Sunday 17 December 2017

Reformation -Inspired 90's Minimal Gingham Dress

What's a more sustainable act than buying a dress from a brand that promotes minimizing waste, saving water, and protecting the environment? Making the dress yourself so no air miles are spent transporting it to you. Reformation Mason dress, with some modifications - a more fitted vs. A-line hem, an ever so slight V neckline, straps that sit more towards the center at the back, and side instead of back zipper.

This is a very close copy of a tie-back top I made from the same fabric just a while ago - more detail on the process of making the top in this post.

Tutorials take a lot of time & effort to create, and I choose to make mine available for free. If you enjoy this guide, you can support me with a donation that feels right for you, here.

Fabric, 2 m (I used 100% cotton, ignore the other fabric.. I thought I would do a lined skirt but my main fabric ended up being fine without)  |  Invisible zipper (30 cm)  |  Scissors  |  Pins  |  Thread & Sewing machine

I. First I cut out my pieces just like for this top, the only difference being this one was longer. More precise measurements in that post. Two sets of pieces like below.
II. Pinned and sewed the 3 pieces together to form the double-sided bustier.
III. Then I cut 2 pieces for the back, slightly curved top edge.
IV. Sewed the back pieces onto the front pieces, making sure they were attached to opposite sides.
I added some shape by making the side seam a bit curved to sit against the waist.
V. Then I took my shoulder straps (making of those in this separate post), and pinned them at the two front seams, sewing a couple of stitches to keep them in place.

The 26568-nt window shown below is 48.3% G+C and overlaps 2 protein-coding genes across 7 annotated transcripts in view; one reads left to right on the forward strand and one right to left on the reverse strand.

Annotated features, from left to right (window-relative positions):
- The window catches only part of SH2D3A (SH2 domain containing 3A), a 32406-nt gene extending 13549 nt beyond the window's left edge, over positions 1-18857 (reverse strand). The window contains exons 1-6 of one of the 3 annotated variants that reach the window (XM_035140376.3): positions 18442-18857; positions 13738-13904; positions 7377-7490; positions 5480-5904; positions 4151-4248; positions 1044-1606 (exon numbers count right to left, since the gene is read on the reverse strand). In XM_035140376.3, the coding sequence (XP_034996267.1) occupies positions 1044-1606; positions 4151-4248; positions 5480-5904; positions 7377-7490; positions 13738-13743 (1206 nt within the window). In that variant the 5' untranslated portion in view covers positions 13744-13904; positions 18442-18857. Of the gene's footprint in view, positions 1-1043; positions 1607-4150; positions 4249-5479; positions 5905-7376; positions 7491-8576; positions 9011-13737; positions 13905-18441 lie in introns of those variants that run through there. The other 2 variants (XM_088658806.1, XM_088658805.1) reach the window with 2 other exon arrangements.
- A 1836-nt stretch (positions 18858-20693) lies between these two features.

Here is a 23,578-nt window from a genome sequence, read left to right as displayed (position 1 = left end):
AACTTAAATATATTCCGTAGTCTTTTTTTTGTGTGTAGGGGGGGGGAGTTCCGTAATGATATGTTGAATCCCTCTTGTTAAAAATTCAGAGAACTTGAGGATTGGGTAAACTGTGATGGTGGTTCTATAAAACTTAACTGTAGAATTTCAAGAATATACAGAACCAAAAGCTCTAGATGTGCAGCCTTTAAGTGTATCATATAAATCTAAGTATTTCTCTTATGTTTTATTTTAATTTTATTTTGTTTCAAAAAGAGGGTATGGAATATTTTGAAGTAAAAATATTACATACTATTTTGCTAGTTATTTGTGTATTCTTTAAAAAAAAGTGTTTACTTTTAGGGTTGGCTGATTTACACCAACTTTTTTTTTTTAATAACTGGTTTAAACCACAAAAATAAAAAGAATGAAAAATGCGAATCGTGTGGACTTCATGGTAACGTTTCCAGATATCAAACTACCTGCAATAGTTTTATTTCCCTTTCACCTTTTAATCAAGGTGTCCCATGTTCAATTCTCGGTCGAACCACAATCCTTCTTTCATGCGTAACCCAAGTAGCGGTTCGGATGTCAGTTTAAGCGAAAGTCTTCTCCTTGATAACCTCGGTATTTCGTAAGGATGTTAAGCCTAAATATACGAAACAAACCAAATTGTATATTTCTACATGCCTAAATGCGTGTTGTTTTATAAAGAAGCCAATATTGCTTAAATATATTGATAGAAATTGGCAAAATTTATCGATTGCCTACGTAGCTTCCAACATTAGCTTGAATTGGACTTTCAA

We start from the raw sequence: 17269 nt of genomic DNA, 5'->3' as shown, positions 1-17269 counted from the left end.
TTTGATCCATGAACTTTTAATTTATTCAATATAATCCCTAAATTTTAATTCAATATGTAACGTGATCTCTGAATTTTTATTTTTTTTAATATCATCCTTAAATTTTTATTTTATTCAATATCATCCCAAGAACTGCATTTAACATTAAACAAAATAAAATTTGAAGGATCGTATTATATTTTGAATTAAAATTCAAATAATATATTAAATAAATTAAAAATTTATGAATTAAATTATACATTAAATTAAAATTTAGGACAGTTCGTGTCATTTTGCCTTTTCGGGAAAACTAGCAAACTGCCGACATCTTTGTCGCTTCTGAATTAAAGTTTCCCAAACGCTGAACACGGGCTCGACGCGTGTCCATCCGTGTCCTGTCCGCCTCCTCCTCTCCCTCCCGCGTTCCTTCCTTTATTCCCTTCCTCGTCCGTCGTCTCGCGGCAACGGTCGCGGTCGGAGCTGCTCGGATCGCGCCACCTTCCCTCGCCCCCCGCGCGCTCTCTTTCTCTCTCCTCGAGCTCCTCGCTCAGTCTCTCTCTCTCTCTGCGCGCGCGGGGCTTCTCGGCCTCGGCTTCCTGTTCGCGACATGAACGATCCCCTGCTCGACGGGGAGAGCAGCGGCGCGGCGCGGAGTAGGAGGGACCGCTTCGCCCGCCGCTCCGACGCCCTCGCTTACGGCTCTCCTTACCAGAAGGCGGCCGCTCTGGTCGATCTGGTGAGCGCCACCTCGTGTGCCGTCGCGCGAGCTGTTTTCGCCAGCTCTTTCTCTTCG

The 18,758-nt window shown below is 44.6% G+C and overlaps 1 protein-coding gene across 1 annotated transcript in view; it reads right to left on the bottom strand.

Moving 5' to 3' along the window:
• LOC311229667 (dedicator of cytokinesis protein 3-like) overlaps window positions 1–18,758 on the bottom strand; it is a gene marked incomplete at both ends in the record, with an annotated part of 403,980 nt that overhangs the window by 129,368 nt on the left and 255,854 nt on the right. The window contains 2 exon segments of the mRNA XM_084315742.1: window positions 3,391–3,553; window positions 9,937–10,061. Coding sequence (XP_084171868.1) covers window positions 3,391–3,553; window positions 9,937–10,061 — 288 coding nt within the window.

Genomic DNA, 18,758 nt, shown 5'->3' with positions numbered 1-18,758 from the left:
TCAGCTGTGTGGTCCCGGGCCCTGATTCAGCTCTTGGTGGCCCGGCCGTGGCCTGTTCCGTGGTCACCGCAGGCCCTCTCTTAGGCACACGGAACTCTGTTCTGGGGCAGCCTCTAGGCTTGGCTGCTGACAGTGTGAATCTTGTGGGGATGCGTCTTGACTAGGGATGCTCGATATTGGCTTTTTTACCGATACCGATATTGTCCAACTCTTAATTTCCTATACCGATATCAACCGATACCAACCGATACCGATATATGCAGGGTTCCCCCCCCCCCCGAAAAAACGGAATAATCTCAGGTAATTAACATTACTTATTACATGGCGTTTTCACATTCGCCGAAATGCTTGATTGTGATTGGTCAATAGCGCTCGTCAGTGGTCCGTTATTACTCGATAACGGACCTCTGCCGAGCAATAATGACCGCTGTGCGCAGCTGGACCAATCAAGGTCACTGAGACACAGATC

VI. Next I placed the two pieces right sides facing, pinning the upper edge together, and sewing all the way across. I never attach my shoulder straps at the back without confirming the right length on myself, so I leave two gaps in my stitch at the back to add them later.
VII. Before turning over, make sure you notch any curved edges and if there is a small v shape at the front, make a notch there too.
VIII. This is what I had after turning the top right side out, confirming the length of my straps, pulling them through the gaps in the stitch and completing the stitch. And of course pressing the whole thing.
IX. I then finished the sides by flipping the whole thing right sides facing again, and completing the side seams, clipping the corner, and pressing again. At this point when trying on I noticed there was room for improvement in fit around the bust, so I added another dart there on both sides.
X. Now for the skirt part. I cut two pieces as follows.
Then added two darts at the waistline to both parts, aligning their positioning where the two front seams on the top part were. The completed one side seam on the skirt - important this is the same side as is closed on the top part.
XI. Then I pinned the skirt to the top, right sides facing, and sewed the two pieces together.
XII. This is what I had on reverse after finishing all raw edges with my serger.
XIII. The last bit was to add my invisible zipper to the open side, and complete the side seam down to the hem.
Finishing the zipper ends by folding them and hand-sewing flat.
Last, a quick double-fold at the hem.



1 comment:

I would love to hear what you think and learn about your DIY adventures! If you use one of my tutorials, tag me on social @contour_affair, I'd love to see!


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